Introduction to Anthropology
Anthropology studies human life, at the intersection of the sciences and the humanities. An introduction to anthropology encompasses human biology and evolution, archaeology, culture, and language. See also What is Anthropology.
The Introduction to Anthropology sections of Living Anthropologically use anthropological studies to comment on contemporary issues and ideas. The chapters cross-reference current blog posts and other resources. They are best used as a complement to traditional four-field introduction to anthropology textbooks. My preferred four-field textbook is Anthropology: What Does It Mean to be Human? For my current book selection and comments, see Introduction to Anthropology 2014.
Explores biological anthropology, emphasizing biology and evolution as dynamic processes and anthropological documentation of human possibility. These sections are also available on Amazon as a Kindle eBook, Anthropology I: Human Nature, Race, Evolution in Biological Anthropology.
Archaeology, emphasizing how to understand the domestication of plants and animals, agriculture, and ideas of social complexity and civilization.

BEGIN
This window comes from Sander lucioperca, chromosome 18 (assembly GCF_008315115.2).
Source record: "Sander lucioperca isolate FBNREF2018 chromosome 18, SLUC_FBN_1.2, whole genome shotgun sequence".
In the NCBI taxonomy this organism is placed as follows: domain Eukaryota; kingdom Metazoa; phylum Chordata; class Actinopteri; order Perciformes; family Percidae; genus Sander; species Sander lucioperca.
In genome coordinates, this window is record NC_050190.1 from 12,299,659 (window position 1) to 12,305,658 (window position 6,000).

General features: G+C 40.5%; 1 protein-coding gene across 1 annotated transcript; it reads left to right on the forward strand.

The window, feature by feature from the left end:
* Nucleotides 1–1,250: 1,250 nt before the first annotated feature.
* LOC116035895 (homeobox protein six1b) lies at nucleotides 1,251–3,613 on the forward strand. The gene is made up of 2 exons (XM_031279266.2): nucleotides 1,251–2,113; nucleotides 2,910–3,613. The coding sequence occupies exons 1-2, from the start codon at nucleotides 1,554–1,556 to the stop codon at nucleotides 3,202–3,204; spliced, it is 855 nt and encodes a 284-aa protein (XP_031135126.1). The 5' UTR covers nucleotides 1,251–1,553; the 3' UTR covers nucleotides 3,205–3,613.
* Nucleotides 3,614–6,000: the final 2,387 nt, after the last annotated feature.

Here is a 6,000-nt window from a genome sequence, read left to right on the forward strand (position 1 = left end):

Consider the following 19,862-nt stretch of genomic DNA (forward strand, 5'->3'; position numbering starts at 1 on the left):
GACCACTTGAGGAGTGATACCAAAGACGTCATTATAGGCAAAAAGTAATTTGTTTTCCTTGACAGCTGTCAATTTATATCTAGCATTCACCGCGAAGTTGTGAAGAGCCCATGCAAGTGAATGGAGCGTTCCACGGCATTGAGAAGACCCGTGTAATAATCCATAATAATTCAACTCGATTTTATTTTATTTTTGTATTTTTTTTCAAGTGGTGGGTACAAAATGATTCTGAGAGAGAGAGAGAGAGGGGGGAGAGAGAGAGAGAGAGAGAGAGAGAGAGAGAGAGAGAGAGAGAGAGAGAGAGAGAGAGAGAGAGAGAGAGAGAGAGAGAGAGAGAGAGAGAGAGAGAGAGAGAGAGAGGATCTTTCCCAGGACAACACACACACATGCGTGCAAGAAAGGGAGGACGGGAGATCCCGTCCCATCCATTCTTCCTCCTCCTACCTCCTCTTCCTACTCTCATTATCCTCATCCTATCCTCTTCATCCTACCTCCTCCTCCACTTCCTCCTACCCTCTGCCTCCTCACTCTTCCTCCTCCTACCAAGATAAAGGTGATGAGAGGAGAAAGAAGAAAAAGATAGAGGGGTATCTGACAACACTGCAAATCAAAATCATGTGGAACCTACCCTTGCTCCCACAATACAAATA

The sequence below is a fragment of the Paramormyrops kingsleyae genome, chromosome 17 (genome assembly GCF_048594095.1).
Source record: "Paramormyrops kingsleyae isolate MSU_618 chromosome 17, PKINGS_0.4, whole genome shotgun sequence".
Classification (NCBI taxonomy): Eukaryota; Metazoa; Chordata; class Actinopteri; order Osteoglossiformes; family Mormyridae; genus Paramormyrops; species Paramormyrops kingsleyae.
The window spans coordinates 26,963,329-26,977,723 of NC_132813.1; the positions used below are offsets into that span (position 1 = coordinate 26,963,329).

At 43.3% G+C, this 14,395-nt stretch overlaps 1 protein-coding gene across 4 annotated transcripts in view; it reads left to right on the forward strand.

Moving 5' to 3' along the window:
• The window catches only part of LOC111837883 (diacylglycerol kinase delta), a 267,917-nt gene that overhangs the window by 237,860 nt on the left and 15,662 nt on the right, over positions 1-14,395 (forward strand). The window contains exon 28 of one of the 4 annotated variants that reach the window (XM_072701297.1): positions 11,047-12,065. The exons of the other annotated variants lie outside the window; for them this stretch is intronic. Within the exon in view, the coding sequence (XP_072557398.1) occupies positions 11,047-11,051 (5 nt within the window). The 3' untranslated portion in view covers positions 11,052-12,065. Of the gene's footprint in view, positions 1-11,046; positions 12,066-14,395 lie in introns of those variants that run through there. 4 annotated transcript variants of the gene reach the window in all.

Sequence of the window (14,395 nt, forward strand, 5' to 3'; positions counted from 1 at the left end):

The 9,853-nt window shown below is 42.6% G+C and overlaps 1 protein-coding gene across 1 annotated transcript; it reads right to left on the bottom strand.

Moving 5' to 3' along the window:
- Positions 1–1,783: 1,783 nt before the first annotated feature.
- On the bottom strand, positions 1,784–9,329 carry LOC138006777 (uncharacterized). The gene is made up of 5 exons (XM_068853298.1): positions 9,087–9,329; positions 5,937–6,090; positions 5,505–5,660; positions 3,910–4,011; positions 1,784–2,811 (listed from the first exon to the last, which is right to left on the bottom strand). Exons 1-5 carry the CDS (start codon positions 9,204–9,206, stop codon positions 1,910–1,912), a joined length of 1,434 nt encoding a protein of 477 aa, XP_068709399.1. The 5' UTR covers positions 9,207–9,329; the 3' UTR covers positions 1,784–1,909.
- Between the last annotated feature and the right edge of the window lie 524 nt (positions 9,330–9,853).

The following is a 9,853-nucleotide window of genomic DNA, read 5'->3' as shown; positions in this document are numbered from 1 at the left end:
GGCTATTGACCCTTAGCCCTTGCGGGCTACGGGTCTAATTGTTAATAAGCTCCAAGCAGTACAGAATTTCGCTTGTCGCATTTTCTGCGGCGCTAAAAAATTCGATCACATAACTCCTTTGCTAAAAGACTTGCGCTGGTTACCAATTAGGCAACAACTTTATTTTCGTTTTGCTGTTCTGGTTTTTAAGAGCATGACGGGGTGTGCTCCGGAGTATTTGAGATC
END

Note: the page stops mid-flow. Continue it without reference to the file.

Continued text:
Explores the anthropological idea of culture and how it turned to plural cultures. We must bid “Adieu Culture” (Trouillot, Global Transformations: Anthropology and the Modern World).
For a preview see Ruth Benedict, Franz Boas, and the Anthropological Concept of Culture.
Part 4: Sex, Gender, Family
For a preview see Anthropology on Sex, Gender, Sexuality – as Social Constructions
Part 5: Moral Optimism
For a preview see:
- Anthropology: Worst Major for Corporate Tool, Best Major to Change Your Life
- Anthropology and Moral Optimism (with free PowerPoint)
- Anthropology, Moral Optimism, and Capitalism: A Four-Field Manifesto. This post became a founding document for Living Anthropologically.